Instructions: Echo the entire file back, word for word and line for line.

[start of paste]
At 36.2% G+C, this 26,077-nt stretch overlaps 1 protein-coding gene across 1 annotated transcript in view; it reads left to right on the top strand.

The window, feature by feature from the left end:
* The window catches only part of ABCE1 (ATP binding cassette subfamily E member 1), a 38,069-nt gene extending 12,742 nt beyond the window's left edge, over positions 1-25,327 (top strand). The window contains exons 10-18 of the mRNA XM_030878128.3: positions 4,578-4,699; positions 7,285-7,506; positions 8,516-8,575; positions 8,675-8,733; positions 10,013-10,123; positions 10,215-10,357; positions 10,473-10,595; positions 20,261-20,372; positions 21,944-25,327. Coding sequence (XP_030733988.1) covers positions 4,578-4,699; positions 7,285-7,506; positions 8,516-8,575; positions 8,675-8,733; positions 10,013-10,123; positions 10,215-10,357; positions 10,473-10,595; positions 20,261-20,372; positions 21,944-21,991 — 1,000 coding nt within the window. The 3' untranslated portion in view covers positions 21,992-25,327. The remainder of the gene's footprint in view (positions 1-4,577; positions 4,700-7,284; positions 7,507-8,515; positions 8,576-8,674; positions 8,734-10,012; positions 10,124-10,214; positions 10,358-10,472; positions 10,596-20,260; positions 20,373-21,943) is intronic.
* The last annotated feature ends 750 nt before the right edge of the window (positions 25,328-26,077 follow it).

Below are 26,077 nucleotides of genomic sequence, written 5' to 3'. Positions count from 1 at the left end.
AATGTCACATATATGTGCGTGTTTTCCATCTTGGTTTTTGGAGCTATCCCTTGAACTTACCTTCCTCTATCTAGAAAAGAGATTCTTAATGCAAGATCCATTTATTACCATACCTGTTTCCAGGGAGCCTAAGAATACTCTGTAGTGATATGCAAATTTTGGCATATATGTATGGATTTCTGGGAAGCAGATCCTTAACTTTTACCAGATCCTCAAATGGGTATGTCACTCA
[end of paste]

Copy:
At 36.2% G+C, this 26,077-nt stretch overlaps 1 protein-coding gene across 1 annotated transcript in view; it reads left to right on the top strand.

The window, feature by feature from the left end:
* The window catches only part of ABCE1 (ATP binding cassette subfamily E member 1), a 38,069-nt gene extending 12,742 nt beyond the window's left edge, over positions 1-25,327 (top strand). The window contains exons 10-18 of the mRNA XM_030878128.3: positions 4,578-4,699; positions 7,285-7,506; positions 8,516-8,575; positions 8,675-8,733; positions 10,013-10,123; positions 10,215-10,357; positions 10,473-10,595; positions 20,261-20,372; positions 21,944-25,327. Coding sequence (XP_030733988.1) covers positions 4,578-4,699; positions 7,285-7,506; positions 8,516-8,575; positions 8,675-8,733; positions 10,013-10,123; positions 10,215-10,357; positions 10,473-10,595; positions 20,261-20,372; positions 21,944-21,991 — 1,000 coding nt within the window. The 3' untranslated portion in view covers positions 21,992-25,327. The remainder of the gene's footprint in view (positions 1-4,577; positions 4,700-7,284; positions 7,507-8,515; positions 8,576-8,674; positions 8,734-10,012; positions 10,124-10,214; positions 10,358-10,472; positions 10,596-20,260; positions 20,373-21,943) is intronic.
* The last annotated feature ends 750 nt before the right edge of the window (positions 25,328-26,077 follow it).

Below are 26,077 nucleotides of genomic sequence, written 5' to 3'. Positions count from 1 at the left end.
AATGTCACATATATGTGCGTGTTTTCCATCTTGGTTTTTGGAGCTATCCCTTGAACTTACCTTCCTCTATCTAGAAAAGAGATTCTTAATGCAAGATCCATTTATTACCATACCTGTTTCCAGGGAGCCTAAGAATACTCTGTAGTGATATGCAAATTTTGGCATATATGTATGGATTTCTGGGAAGCAGATCCTTAACTTTTACCAGATCCTCAAATGGGTATGTCACTCA